What do honor and chivalry have to do with drama? Simply put, acting with honor is easy when things are good; it’s what happens to the code of honor when things go bad that makes a story interesting. For the knights of King Arthur’s Round Table, there was no challenge in being chivalrous in the luxurious halls of Camelot; what marked them as “great” knights was whether they could maintain their honor when tested in the real world as they set forth on various quests. Having honor in a perfect world is not very difficult — and it doesn’t make very interesting stories.
This is why the ideal of chivalry transfers so well to the stories and characters of the Old West. Living in a protected, established society like the antebellum South or the Eastern seaboard, characters like Matt Dillon (played by James Arness, pictured with Dennis Weaver on Gunsmoke), Ben Cartwright or Seth Adams would have had no trouble sticking to the principles of chivalry. What creates interest is what these honorable characters do when confronted with lawlessness, savagery and corruption. And needless to say, not all western heroes proved entirely chivalrous — William Munny, Wyatt Earp, Paladin are reminders that if westerns are marked by the clash of honorable values and an untamed environment, they are equally marked by heroes who fight an inner battle against their own dark, brutal natures. The character of the flawless, white-hatted cowboy rode into the sunset with the 1940s kiddy westerns of Gene Autry and Roy Rogers.
And if chivalry in a vacuum is a mark of the western, it is just as much (if not more) of a mark of science fiction. Can honor, morality and chivalry stand up to the challenges faced by human beings as they move into the frontiers of the future? This is the premise that creates tension and drama in nearly all science fiction stories.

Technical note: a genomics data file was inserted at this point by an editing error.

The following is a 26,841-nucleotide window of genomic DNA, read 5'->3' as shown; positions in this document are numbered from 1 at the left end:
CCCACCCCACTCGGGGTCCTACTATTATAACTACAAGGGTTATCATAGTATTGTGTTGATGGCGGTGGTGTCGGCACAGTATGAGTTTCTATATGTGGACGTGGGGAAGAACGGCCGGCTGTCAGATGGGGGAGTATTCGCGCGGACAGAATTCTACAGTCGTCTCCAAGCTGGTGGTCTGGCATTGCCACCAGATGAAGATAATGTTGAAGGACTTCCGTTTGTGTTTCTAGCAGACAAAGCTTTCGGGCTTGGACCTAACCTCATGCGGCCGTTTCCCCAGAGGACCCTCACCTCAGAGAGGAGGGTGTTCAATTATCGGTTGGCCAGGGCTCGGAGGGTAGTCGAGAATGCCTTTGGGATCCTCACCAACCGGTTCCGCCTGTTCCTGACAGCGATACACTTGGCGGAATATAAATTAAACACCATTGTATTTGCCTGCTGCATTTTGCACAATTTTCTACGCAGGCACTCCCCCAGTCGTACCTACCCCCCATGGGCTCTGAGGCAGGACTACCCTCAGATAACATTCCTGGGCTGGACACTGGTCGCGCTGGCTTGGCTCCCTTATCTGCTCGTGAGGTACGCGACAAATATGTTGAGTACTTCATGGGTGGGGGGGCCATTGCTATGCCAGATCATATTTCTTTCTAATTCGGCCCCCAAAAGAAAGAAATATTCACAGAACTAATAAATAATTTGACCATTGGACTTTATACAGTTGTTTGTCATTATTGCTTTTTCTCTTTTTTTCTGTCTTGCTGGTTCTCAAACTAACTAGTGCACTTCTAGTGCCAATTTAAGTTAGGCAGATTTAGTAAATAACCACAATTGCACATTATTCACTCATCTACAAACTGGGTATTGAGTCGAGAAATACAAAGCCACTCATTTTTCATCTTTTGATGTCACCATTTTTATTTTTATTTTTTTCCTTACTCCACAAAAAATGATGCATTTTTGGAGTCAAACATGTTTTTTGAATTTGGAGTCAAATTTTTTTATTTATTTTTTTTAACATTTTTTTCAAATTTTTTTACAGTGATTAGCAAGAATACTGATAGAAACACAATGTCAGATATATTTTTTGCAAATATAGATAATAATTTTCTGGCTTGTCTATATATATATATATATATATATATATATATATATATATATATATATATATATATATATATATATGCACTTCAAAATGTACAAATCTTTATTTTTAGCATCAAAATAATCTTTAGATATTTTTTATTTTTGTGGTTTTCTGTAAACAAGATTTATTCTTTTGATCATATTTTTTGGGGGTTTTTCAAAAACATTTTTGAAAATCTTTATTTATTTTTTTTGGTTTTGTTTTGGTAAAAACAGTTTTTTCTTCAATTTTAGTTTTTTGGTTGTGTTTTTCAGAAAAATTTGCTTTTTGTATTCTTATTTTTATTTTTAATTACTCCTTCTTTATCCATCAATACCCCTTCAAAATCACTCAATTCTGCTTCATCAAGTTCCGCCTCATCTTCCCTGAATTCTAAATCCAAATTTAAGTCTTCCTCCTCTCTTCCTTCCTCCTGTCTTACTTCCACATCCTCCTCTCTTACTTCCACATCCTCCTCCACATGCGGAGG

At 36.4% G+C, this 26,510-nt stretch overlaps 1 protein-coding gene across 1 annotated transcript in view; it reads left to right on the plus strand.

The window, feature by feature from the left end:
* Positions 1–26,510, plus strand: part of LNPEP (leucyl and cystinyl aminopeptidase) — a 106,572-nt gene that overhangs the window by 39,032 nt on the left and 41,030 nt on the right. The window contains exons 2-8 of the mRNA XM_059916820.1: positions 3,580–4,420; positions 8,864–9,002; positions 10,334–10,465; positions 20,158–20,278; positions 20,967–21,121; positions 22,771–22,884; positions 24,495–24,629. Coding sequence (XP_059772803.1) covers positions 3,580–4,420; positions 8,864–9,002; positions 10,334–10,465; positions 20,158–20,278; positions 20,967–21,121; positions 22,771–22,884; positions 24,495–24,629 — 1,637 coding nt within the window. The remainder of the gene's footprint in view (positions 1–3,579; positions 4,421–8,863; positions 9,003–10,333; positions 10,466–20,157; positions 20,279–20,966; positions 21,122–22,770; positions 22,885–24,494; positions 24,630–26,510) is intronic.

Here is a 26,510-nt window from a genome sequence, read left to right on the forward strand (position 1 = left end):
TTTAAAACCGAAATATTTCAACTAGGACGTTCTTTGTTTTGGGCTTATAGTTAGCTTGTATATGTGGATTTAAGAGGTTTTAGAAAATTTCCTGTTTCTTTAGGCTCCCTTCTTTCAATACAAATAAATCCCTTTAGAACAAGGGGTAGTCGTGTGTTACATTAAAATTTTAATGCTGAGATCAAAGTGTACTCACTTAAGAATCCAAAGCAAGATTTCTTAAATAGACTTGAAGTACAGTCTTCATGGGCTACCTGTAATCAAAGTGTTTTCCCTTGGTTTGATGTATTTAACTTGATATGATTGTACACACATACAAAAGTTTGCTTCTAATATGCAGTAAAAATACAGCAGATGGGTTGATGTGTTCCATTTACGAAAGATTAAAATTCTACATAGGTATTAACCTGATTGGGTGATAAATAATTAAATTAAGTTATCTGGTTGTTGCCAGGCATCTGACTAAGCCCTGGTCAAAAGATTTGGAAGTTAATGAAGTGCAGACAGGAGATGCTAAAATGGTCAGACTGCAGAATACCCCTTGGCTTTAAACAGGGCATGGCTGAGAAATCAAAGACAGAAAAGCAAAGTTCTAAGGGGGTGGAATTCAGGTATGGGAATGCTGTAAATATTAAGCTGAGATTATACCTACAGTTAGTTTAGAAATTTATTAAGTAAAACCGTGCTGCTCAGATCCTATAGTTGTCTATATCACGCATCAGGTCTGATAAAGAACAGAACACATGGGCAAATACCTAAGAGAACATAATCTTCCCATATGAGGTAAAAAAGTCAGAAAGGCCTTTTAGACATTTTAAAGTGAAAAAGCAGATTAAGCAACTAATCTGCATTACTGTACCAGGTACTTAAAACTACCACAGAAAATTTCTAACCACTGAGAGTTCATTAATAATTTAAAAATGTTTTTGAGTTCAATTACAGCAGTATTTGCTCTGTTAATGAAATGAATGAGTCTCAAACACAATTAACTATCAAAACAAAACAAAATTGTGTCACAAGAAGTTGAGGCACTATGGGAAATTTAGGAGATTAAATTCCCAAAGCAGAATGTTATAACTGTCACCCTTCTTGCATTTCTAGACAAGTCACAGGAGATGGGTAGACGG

Consider Star Trek (the original television series, that is): A cadre of adventurers (pictured at left) on an extended quest through unknown, often savage territory. It’s a premise that could have come right out of the stories of King Arthur. (In fact, more than a few parallels can be drawn between the crew of the Enterprise and the Knights of the Round Table.) Yet without chivalry, Kirk, Spock, Scotty and all the rest would be indistinguishable from the villains they encounter. But they have a 23rd century version of the code of chivalry called the Prime Directive that obliges them to protect and respect what they could otherwise simply dominate or assimilate.
Similarly, the world of Star Wars would be radically diminished without the principle of chivalry — after all, many of its main characters are knights. Obi Wan explains, “For over a thousand generations the Jedi knights were the guardians of peace and justice.” His words inspire Luke to take on the challenge of rescuing a princess — a quest that any of the Knights of the Round Table would certainly have jumped at. Without chivalry, Luke would have rejected the risks of the hero’s journey and simply spent the movie racing T-16s with his adolescent pals through Beggar’s Canyon on Tatooine.
Science fiction is about possibilities. If the code of chivalry seems a bit different when represented in a science fiction milieu, it’s because audiences are being challenged to see the old code of honor in the light of new possibilities. The protected becomes the protector, technology demolishes social order, science threatens spirituality, the needs of the many outweigh the needs of the few … How do such philosophical, theological and technical suppositions affect the understanding of what it means to be just, honorable and moral?
The code of chivalry is still present in the utopian and apocalyptic worlds of science fiction for those who can stretch their imaginations enough to see it.